Chenille Scarf from a Sheet11:39 AM
1. Cut Strips
5 strips per scarf: 7 1/2" wide, 55" to 65" long (or whatever you think is best and fits your fabric)
I used a vintage full size fitted sheet. It ended up making 2 scarves.
You need to cut your strips on the bias.
Using the fitted sheet, I first cut off the elastic and corner seams so it was flat.
I took two opposite corners and put them together, making the sheet a large triangle. It was too long to fit on my cutting mat, so I folded the point of the triangle back up as shown.
****To get 2 scarves out of my sheet, I did sew some shorter strips together to make them long enough, and just layered the pieced strips in the middle of the scarf.
2. Secure layers together
For this step, I tried 2 different methods.
I first tried to secure the 5 strips with the spray adhesive. This was the recommendation in the blanket made tutorial. Despite my best efforts, it really bunched up the layers and was hard to keep them smooth.
The next scarf I tried instead to make them stiff using starch. Starch is cheap and you just spray the fabric, let it soak in, then iron it. I worked on one half of the scarf, (since my ironing board couldn't fit the whole scarf) starching one layer, then adding the next, soaking it with starch, ironing it, then adding the next on top through all five layers. Then flipped it and starched the other end.
You can see in the photo the starching made the layers much more smooth. But starch didn't really adhere the layers together very well. So the 5 layers were stiff and smooth, but could get out of line.
4. Sew Seams
Working from your center seam to the edges, sew your other seams. You can decide how wide you want your seams. The narrower the seams, the softer the finished chenille will be. For this scarf 1/2" seamed too big, and 1/4" apart seamed like a lot of seams to sew. So I went in the middle and sewed my seams 3/8" apart. To guide, I have this gauge that attaches to my presser foot that helped me keep them even.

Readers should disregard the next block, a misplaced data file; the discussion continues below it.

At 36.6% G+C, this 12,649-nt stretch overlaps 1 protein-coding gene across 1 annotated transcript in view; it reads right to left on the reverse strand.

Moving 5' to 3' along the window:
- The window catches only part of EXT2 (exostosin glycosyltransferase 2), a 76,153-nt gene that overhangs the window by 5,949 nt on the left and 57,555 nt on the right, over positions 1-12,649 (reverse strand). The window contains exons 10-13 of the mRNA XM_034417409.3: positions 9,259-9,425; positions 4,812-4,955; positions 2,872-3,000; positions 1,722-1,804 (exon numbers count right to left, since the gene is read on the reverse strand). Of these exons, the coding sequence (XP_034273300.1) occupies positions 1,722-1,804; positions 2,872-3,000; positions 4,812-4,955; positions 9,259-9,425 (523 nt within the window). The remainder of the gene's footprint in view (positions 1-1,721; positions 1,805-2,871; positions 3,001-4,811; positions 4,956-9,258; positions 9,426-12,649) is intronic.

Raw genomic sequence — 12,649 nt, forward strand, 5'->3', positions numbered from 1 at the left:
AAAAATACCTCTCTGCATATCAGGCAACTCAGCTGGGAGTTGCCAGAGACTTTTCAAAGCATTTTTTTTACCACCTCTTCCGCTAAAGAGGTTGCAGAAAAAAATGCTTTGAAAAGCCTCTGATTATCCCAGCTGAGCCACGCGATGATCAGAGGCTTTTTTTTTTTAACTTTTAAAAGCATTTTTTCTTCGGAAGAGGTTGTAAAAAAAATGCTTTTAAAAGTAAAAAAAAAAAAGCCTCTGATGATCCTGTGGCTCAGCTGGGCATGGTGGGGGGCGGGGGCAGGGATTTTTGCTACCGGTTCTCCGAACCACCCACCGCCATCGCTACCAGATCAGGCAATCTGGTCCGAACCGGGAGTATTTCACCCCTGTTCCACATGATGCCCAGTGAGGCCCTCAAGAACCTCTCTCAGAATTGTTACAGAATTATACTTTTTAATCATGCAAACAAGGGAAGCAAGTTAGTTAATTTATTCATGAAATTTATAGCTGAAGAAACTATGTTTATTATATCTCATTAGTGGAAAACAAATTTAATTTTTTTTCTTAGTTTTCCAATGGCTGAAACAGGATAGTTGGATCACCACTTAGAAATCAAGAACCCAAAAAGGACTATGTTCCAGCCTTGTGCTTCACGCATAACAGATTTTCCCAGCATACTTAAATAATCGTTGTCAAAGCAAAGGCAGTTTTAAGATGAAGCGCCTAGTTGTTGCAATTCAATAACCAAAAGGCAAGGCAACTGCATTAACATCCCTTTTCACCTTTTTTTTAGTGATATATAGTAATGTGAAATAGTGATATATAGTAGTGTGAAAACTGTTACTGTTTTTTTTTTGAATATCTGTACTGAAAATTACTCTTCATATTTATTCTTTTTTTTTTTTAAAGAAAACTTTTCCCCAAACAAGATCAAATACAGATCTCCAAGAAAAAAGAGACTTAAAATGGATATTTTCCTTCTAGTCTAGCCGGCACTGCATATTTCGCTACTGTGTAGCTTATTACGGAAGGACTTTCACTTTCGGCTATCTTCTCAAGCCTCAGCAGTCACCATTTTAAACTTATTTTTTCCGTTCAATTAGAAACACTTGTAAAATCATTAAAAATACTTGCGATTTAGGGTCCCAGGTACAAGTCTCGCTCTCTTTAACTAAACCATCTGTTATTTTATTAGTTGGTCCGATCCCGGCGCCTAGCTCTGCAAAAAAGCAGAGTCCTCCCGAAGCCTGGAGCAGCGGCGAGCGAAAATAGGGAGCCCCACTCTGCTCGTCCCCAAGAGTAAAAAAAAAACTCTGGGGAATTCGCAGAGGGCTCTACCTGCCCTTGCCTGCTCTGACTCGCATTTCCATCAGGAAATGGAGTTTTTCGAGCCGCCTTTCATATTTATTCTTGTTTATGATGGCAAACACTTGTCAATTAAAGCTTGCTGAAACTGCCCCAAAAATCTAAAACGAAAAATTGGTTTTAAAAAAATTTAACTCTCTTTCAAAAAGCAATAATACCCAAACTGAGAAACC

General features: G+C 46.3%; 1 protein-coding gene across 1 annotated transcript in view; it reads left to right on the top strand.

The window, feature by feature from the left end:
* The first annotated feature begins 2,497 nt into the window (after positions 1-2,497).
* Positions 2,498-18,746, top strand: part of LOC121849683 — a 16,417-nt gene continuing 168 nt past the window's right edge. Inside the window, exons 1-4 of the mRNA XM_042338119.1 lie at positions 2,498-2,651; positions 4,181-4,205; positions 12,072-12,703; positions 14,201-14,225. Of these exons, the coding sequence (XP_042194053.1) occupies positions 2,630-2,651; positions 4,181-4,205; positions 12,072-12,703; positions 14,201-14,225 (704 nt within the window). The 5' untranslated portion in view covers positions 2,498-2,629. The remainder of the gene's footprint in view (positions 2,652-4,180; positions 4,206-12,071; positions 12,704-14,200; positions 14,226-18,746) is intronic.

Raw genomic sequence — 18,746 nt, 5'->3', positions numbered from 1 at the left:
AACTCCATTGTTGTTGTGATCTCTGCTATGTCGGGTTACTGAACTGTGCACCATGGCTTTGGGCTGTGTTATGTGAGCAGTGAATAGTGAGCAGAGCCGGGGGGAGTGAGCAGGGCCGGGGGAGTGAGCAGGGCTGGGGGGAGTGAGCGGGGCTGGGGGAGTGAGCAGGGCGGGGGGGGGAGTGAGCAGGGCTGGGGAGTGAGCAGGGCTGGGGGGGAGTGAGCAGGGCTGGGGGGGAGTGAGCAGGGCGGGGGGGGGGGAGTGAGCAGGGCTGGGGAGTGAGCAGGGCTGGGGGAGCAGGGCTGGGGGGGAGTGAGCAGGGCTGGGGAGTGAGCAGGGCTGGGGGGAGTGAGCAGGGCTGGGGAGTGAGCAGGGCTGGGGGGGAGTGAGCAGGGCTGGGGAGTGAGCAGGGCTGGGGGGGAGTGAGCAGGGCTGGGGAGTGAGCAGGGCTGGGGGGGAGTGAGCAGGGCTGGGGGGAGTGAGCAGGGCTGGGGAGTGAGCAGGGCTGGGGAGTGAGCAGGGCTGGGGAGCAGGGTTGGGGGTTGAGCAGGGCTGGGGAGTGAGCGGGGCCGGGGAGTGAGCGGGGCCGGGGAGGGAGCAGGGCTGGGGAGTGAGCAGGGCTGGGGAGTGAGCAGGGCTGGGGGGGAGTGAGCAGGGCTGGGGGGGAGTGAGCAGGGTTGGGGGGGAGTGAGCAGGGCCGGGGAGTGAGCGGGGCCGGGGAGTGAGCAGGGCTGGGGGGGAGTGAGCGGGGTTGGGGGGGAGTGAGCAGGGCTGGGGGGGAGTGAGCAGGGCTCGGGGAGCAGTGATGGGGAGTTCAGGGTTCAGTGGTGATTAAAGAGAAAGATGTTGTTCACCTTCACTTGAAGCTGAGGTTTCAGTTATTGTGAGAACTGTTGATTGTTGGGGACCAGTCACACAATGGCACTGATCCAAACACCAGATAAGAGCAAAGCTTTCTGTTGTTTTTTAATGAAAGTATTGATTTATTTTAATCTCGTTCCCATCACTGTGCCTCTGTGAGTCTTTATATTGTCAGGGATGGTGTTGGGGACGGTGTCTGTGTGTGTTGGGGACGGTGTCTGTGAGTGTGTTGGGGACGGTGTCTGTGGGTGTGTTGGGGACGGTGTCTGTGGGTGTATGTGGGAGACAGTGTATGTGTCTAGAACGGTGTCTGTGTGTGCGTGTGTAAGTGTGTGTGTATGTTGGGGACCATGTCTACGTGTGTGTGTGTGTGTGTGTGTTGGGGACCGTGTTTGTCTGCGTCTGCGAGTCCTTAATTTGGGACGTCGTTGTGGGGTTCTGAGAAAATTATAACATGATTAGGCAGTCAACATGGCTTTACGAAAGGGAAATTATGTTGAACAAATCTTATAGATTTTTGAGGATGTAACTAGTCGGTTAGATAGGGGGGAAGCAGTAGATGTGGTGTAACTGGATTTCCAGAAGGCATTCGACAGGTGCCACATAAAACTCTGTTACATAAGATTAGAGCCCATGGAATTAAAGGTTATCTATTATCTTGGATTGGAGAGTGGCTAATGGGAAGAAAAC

Once you get to the edge, stop when you have 1/4" to 3/8" on the edge. My layers got a little off in places, so I did have to trim the edges in areas to make them even from the last seam.
I also used the blue contrasting thread on these.
5. Cut Your Strips
To make the chenille, you cut between your seams.
But for the scarf, you only cut the top 2 layers on one side, then flip it over and cut the top 2 layers on the other side. Then the middle layer holds the whole scarf together.
**So you could add more layers than just 5, but make sure it's an odd number for your total to have the center layer to hold it all together.
To cut all the little trenches between your seams, you can use scissors.
I got this Olfa Chenille Cutter for my birthday last month. It's a cool little blade, you can watch this video here to see all it's options.
So once I'd already started each slit carefully with scissors, I could just shred through them quite fast with my little Olfa blade.
6. Make Fringe
If you want fringe, decide how long you want them, and sew across each end. I put a piece of masking tape on the top to help hold the cut layers the flat. I made my fringe 3.5" long.
Then cut through the center layer, up to your sew line.
Now all you have to do is wash your scarf, and it should start fraying up into soft layers.
Because my sheet was 50% polyester, 50% cotton, a single wash didn't fluff/ fray much. So I took a bristled hair brush and brushed the scarf, and it helped soften the chenille.
Time also helps soften the edges with use, and future washings.